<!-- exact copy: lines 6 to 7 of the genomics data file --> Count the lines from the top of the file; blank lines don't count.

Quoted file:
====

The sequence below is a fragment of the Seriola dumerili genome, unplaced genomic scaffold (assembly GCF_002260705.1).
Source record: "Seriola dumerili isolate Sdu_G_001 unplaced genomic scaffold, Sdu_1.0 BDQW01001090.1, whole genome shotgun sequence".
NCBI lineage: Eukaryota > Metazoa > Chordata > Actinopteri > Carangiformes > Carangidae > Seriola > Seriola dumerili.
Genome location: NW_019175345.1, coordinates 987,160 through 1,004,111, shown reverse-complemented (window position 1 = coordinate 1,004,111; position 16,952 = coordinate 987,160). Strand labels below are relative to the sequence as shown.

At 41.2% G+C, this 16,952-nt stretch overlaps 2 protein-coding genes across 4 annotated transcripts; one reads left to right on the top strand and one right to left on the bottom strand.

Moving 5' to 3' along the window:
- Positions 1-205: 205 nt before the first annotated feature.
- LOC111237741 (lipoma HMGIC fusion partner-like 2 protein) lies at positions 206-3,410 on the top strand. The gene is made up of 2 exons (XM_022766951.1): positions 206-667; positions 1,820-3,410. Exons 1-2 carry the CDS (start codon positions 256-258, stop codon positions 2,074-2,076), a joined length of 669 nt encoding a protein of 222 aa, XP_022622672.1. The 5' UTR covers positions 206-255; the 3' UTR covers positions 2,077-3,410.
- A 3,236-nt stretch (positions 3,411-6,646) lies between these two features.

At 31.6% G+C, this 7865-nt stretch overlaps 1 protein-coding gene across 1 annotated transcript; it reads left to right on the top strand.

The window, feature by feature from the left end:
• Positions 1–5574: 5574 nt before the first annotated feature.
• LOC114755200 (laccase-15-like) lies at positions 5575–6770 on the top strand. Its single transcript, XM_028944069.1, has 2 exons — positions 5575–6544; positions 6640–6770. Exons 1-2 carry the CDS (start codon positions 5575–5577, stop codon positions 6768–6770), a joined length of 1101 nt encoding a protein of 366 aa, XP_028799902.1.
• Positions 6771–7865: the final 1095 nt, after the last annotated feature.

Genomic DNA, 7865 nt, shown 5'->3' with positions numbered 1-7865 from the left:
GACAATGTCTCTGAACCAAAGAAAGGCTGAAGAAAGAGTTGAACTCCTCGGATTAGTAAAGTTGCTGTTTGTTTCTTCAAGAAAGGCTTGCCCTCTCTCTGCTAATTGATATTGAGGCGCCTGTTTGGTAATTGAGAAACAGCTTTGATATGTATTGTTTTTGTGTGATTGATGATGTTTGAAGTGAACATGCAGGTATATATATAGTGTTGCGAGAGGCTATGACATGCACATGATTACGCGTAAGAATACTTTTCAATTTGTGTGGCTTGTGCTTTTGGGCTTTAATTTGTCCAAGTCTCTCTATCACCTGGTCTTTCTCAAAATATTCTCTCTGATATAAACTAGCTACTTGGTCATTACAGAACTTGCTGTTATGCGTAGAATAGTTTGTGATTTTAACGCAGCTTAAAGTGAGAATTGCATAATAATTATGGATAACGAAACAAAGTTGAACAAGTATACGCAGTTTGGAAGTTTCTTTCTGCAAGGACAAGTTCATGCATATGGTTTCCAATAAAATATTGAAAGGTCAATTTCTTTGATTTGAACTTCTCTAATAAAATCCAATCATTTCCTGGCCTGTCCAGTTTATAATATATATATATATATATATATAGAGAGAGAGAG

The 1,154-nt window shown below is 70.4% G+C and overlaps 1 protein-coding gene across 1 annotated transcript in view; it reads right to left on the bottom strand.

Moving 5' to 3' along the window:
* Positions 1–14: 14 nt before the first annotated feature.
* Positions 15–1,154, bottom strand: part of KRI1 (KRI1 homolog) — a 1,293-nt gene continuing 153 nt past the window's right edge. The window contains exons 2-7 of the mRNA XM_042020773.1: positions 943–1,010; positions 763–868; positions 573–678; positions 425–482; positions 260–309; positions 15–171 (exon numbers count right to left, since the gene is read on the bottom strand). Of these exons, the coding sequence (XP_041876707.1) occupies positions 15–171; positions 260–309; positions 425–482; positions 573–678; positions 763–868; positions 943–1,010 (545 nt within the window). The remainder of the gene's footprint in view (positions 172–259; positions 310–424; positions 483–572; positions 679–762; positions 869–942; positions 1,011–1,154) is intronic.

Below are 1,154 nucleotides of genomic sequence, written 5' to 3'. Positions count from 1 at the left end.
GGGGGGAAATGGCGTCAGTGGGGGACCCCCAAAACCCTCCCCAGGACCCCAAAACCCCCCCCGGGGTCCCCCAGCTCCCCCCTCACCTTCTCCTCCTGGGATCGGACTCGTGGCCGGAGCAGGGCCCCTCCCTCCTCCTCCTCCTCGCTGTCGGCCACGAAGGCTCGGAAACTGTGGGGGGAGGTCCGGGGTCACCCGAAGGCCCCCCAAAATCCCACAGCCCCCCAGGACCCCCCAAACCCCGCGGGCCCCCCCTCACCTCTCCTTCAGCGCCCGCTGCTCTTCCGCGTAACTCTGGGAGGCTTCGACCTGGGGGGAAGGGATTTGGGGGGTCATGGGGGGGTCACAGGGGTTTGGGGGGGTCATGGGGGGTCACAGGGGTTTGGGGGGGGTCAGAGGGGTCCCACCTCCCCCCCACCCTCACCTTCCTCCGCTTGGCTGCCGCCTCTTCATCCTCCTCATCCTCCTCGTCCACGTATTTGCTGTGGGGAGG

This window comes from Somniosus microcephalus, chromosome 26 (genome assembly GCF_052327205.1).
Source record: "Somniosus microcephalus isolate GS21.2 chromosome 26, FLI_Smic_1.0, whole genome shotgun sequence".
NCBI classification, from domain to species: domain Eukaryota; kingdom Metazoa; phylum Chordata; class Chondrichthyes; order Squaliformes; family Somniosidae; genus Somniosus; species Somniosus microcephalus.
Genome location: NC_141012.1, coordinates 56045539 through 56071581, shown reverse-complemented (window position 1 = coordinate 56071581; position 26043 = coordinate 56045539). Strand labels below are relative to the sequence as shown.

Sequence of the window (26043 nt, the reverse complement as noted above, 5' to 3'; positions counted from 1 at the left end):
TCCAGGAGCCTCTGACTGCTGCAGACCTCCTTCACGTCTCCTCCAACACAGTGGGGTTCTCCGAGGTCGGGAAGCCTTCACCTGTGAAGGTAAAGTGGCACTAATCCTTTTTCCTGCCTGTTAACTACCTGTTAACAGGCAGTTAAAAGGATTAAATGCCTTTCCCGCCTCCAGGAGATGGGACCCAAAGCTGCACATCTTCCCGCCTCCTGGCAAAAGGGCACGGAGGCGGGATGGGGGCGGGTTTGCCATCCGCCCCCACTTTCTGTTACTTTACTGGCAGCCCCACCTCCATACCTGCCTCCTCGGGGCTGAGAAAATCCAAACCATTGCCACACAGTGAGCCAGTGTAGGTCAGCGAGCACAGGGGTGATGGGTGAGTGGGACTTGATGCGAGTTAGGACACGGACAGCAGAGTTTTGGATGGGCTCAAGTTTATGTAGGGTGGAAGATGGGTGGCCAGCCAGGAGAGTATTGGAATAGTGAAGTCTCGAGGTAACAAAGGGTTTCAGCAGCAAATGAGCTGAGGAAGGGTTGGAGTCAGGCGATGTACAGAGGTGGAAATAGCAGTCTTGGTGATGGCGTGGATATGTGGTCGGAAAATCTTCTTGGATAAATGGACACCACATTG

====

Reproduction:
Moving 5' to 3' along the window:
- Positions 1-205: 205 nt before the first annotated feature.